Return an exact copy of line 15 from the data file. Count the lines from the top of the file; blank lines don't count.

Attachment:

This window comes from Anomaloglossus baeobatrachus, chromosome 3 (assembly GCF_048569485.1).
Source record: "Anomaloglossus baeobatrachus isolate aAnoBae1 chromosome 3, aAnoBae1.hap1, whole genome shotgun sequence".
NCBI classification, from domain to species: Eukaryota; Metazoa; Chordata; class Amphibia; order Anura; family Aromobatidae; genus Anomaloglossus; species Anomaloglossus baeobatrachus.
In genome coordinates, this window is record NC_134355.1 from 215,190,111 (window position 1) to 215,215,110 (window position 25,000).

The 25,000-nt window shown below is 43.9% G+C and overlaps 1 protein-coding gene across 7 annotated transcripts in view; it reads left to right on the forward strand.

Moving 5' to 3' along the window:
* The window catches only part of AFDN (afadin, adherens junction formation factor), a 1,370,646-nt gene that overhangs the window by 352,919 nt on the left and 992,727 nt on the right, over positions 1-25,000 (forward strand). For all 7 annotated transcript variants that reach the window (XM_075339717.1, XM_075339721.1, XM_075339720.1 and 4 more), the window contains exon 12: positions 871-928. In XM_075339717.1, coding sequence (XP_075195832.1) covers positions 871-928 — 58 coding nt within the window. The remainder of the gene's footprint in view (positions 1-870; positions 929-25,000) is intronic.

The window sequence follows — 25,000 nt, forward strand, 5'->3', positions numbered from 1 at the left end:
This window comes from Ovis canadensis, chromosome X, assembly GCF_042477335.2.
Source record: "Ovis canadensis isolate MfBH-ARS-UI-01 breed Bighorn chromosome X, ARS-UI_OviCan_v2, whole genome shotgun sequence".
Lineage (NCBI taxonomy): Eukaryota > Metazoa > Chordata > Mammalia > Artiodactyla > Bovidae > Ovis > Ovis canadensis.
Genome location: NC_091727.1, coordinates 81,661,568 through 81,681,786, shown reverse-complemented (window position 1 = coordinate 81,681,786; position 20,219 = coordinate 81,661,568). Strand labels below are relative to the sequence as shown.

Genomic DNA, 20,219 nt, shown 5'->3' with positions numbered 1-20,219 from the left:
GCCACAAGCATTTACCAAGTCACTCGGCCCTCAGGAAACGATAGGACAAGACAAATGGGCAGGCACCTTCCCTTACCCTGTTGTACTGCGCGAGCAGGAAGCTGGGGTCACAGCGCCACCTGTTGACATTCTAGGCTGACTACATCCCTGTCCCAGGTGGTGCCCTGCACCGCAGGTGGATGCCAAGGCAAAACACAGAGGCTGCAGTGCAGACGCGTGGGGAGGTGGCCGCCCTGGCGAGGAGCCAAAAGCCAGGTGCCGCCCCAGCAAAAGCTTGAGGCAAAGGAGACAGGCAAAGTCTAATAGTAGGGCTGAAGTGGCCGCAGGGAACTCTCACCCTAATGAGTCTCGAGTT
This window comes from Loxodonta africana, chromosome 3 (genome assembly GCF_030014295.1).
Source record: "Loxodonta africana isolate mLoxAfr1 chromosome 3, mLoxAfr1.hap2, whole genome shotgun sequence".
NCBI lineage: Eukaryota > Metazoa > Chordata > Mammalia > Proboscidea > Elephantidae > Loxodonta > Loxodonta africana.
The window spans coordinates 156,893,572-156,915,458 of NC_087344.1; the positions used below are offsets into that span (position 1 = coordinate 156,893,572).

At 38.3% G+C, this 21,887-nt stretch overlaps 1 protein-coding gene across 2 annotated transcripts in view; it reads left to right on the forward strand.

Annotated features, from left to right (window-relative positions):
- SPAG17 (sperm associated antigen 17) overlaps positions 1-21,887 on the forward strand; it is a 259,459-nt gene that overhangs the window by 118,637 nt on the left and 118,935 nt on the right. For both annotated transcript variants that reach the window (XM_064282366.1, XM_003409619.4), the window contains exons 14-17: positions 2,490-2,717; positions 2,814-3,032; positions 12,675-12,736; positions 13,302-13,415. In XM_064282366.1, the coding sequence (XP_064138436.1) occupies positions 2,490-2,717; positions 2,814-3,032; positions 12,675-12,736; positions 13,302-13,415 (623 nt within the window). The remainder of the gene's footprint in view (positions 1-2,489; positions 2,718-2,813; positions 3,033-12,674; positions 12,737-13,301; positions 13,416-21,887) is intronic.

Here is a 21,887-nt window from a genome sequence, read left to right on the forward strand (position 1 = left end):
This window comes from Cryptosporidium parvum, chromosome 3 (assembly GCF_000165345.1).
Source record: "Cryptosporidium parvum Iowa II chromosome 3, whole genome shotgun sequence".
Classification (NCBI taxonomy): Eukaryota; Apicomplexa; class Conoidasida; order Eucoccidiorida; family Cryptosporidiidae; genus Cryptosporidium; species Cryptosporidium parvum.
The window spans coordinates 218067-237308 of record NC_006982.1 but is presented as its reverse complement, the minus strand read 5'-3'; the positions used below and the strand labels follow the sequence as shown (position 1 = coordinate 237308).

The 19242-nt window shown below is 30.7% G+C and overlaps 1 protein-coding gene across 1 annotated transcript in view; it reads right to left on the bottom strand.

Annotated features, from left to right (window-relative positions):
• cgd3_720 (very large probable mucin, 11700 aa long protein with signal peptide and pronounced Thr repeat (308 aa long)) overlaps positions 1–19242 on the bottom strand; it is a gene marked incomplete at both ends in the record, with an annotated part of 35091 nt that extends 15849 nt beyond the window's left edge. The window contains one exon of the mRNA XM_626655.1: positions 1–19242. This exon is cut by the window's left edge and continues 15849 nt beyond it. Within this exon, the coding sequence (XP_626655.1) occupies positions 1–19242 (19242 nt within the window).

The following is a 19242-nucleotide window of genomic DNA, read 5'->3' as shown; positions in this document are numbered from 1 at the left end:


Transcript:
This window comes from Loxodonta africana, chromosome 3 (genome assembly GCF_030014295.1).